Requirements: nodeJS and Grunt or Gulp

Step 1 – Install NPM Packages

In the same directory as your gruntfile.js or gulpfile.js, open a command window and run the following commands to get all the packages you will need.

npm install node-neat
npm install node-bourbon

Step 2 – Move over all necessary files to your desired directory

Aftering running the npm install lines above, I moved all of the Bourbon and Neat SASS files to a more desired folder location.

Original locations:
/node_modules/node-bourbon/node_modules/bourbon/app/assets/stylesheets
and
/node_modules/node-neat/node_modules/bourbon-neat/app/assets/stylesheets

My desired locations:
/styles/scss/vendor/bourbon/assets/stylesheets
and
/styles/scss/vendor/bourbon/assets/stylesheets

Step 3 – Import Bourbon

Inside your main sass file (mine is styles.scss), import the following files:

@import "vendor/bourbon/assets/stylesheets/bourbon.scss";
@import "vendor/neat/assets/stylesheets/bourbon.scss";

You can verify that your installation is correct by going into a SASS file and trying something like:

div {
	@include linear-gradient(red, black);
}

This should give your div a linear-gradient background color of red and black.

Problem: When you navigate to a page on your website, you’d like for the appropriate main navigation menu item to show as active.

HTML: The HTML you’ll want to use can be a simple unordered list, with UL LI A elements.

CSS: If you’re going for a horizontal navigation menu, you’ll need to float or display: inline the LI elements. You’ll want to style the active/selected state, as well as the hover state, at the very least. Consider styling the font, colors, etc. to your liking.

jQuery: The code will cycle through each link in your menu, and then compare the href attribute to the location/path of the page you’re on. If the href and the path of the page are matched, then the code will add a class name to the element.

Demo: This demo will not show the ‘is-selected’ class on any of the nav links. This is because we cannot navigate to any of the linked pages in the nav since this is just a demo via CodePen.io

See the Pen Nav menu – active class name by Cindy Lee (@cindylee) on CodePen.

Here is a simple jQuery accordion that uses a text link as the trigger.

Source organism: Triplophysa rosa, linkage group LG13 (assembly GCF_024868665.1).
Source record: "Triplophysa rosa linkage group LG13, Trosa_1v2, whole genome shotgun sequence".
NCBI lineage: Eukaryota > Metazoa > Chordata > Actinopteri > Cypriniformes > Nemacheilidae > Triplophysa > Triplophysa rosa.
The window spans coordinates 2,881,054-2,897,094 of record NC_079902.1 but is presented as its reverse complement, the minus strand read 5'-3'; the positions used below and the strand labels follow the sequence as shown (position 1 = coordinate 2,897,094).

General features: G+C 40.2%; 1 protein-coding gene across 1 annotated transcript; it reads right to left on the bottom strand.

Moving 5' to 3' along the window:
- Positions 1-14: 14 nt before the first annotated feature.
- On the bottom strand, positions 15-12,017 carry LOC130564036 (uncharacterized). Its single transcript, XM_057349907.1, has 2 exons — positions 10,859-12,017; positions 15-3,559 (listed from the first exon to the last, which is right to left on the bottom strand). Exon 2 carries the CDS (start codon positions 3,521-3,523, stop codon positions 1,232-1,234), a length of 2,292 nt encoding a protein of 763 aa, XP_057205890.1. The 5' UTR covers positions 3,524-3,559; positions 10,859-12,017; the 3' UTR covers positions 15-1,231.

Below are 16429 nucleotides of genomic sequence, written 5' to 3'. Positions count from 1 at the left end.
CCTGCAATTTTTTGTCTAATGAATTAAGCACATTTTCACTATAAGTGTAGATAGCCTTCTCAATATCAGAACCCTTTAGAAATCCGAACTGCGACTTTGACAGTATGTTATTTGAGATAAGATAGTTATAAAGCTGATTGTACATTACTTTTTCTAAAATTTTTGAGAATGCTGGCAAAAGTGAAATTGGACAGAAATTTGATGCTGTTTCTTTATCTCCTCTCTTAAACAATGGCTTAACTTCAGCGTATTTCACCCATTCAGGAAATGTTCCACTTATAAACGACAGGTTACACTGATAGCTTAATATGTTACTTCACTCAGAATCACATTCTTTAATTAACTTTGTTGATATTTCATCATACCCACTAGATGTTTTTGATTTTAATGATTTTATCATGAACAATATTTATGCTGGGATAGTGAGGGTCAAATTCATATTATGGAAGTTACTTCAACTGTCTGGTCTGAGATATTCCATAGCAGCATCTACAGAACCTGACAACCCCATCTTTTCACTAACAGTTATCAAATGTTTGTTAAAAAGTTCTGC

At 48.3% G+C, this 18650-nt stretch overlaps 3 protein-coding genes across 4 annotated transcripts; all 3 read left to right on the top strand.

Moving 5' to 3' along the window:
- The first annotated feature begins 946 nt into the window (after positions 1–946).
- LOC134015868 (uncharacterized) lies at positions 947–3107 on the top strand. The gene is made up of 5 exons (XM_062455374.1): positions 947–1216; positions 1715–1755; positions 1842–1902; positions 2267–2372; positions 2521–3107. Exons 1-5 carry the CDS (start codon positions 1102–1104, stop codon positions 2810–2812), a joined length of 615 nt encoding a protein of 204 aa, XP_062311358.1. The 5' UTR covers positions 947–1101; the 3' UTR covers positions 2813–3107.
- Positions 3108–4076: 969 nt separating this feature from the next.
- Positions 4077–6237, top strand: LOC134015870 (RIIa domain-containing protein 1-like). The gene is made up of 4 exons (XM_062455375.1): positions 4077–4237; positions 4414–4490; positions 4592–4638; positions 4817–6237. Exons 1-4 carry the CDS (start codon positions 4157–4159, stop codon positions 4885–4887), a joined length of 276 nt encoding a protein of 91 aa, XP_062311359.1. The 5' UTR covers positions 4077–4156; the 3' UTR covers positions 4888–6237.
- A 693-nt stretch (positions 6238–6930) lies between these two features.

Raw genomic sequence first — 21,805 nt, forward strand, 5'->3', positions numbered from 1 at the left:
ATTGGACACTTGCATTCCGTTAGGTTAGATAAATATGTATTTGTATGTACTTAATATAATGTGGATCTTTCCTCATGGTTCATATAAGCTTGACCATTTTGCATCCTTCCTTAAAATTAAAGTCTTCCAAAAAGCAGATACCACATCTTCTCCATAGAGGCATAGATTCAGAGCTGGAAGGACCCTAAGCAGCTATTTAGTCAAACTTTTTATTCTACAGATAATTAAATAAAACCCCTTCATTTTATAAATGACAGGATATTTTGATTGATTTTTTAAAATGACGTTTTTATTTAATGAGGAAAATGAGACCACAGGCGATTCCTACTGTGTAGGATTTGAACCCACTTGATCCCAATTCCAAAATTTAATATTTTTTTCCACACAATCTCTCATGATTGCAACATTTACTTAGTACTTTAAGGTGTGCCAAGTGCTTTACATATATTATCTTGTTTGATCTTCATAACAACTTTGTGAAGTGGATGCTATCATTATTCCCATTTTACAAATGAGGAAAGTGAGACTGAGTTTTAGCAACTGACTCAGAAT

HTML: Here is the html

CSS: This is some generic CSS styling for the accordion.

jQuery:

Demo: Here is a demo of accordion in CodePen.io

See the Pen jQuery – Accordion by Cindy Lee (@cindylee) on CodePen.

HTML:

jQuery:

See the Pen Clear an input value on click focus by Cindy Lee (@cindylee) on CodePen.

The Problem: You want to center a div without setting a width on it because you have text being pulled in dynamically. The length of the text may be out of your control. For example, this could be for a CMS (Content Management System) and the user is entering in an unknown amount of text in the field. So you want to have it expand AND stay centered.

HTML:

CSS:

Explanation:
So what’s happening is that you’re containing the content you want to center in two divs, an outer div and an inner div. You float both divs so that their widths automatically shrink or expand to fit your content. Then, you relatively position the outer div with it’s right edge in the center of the container. Finally, then, you relatively position the inner div in the opposite direction by half of its own width. So, when you inspect the element, you’ll see that they are, basically, overlapping each other. That will center the content in the container it’s in. (tightcss.com)

In your navigation menu, you would like to dynamically add an “active” class to each menu item when you’re on the corresponding pages so you can style those menu items.

 

HTML:

 

Javascript:

Javascript code:

HTML:

Example:
Please click here.